Timbaktu Collective is a non-profit organization in southern India, working for the sustainable development of rural communities with an emphasis on ecological principles and social harmony. One of the core areas of its work is with small farmers in the region who remained marginalized in a fiercely competitive market dominated by large players. Inspired by its success with organic farming and in collectivizing rural people Timbaktu Collective promoted a business enterprise for procuring, processing and marketing the organic produce of farmer-members in the district of Anantapuramu.
In 2008, Dharani Farming and Mutually Aided Co-operative Society Limited (Dharani) was started as a farmer owned, cooperative enterprise that procures and sells the members’ organic produce. This case discusses how Dharani not only developed external markets for small farmers’ organic produce but also articulated an ethical model of local production, distribution and consumption. For nearly a decade, Timbaktu Collective and Dharani have worked together to increase membership in the cooperative from only 70 in less than a dozen villages to 1800 in 35 villages in 2015. Dharani recorded net profit of over Rs 15 lakh in 2014-15, despite repeated droughts in 2014 and 2015. Besides financial benefits to members, land fertility had also improved substantially: acreage of certified organic land had grown from 80 acres in 2005 to 7500 acres in 2015. With a network of 246 retailers, bulk buyers and direct consumers, Dharani’s brand of products, “Timbaktu Organic” had also been firmly established in 40 towns and cities of South India
But Dharani’s operations had to expand significantly if they had to benefit all the farmer-members of the cooperative. For this Dharani has to (1) increase procurement of farmers’ organic produce from the current level of 300 tons to 1500 tons, (2) increase value of the procurement from Rs 1 crore to Rs 5 crore and (3) increase net profits from Rs 24 lakh to Rs 50 lakh. How could Dharani continue its growth as a business enterprise while remaining a socially responsible and ecologically sensitive, famer-owned cooperative?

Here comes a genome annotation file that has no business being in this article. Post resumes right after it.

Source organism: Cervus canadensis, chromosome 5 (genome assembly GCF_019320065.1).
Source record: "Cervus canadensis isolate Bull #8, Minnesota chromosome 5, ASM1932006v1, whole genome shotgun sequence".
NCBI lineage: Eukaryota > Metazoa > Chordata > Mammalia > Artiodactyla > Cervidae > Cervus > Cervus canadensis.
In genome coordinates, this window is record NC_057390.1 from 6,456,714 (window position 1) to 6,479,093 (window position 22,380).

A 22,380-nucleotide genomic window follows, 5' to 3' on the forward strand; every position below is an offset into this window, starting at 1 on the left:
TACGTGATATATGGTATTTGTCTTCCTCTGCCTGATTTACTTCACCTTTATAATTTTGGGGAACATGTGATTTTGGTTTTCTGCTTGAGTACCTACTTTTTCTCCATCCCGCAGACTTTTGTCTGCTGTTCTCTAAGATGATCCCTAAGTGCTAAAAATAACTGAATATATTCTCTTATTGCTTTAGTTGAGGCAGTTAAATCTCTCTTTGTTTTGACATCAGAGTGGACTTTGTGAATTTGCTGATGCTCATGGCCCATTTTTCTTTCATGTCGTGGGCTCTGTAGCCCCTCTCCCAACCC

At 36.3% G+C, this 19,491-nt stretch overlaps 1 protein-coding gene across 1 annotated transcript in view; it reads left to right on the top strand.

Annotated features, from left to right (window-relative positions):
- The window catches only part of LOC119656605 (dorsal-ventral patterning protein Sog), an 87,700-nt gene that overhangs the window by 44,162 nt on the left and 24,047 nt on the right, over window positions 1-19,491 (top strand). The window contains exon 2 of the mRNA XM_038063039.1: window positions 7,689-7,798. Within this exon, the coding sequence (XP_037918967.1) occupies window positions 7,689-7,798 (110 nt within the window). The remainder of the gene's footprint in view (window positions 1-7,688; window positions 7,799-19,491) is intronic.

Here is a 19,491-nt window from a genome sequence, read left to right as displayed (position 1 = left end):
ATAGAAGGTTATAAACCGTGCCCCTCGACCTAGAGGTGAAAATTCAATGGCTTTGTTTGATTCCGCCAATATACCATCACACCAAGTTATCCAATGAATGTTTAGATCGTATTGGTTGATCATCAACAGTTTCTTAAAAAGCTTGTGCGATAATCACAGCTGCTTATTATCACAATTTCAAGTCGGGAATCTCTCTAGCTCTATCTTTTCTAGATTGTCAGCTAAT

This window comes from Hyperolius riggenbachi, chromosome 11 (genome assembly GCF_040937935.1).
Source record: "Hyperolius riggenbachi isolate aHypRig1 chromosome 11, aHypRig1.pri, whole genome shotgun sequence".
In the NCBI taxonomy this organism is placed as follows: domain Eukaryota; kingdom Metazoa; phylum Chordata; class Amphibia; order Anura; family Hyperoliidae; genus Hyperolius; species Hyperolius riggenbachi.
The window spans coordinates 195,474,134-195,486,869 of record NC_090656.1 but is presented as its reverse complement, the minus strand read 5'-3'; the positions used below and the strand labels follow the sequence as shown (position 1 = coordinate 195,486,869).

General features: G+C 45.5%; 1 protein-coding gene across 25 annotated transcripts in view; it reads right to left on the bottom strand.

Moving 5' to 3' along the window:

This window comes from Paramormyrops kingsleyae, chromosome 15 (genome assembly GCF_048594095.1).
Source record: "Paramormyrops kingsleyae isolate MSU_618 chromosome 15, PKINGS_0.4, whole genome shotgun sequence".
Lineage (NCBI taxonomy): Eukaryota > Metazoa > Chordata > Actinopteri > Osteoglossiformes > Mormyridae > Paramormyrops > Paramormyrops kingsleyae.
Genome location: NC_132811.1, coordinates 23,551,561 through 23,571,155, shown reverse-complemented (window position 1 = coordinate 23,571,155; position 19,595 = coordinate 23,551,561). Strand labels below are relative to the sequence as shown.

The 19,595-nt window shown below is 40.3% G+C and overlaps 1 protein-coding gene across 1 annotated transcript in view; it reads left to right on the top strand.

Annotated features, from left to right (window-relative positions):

|Authors||Joseph Satish V & C Shambu Prasad|
|Institutions||University of Hyderabad, India & Institute of Rural Management Anand, India|
|Key Words||CSR, Socially Responsible Investing, Environmental Performance, Social Performance|
|Courses||Sustainable Finance, Strategic Management, Finance, Business Sustainability, Business and Society, or Environmental Entrepreneurship|
|Target Audience||MBAs, Undergrads|
|Permission rights||This case is part of the oikos free case collection. Download a free online copy below. If you are a faculty member and you are interested in teaching this case, you can request a free teaching note by sending us an email to firstname.lastname@example.org.|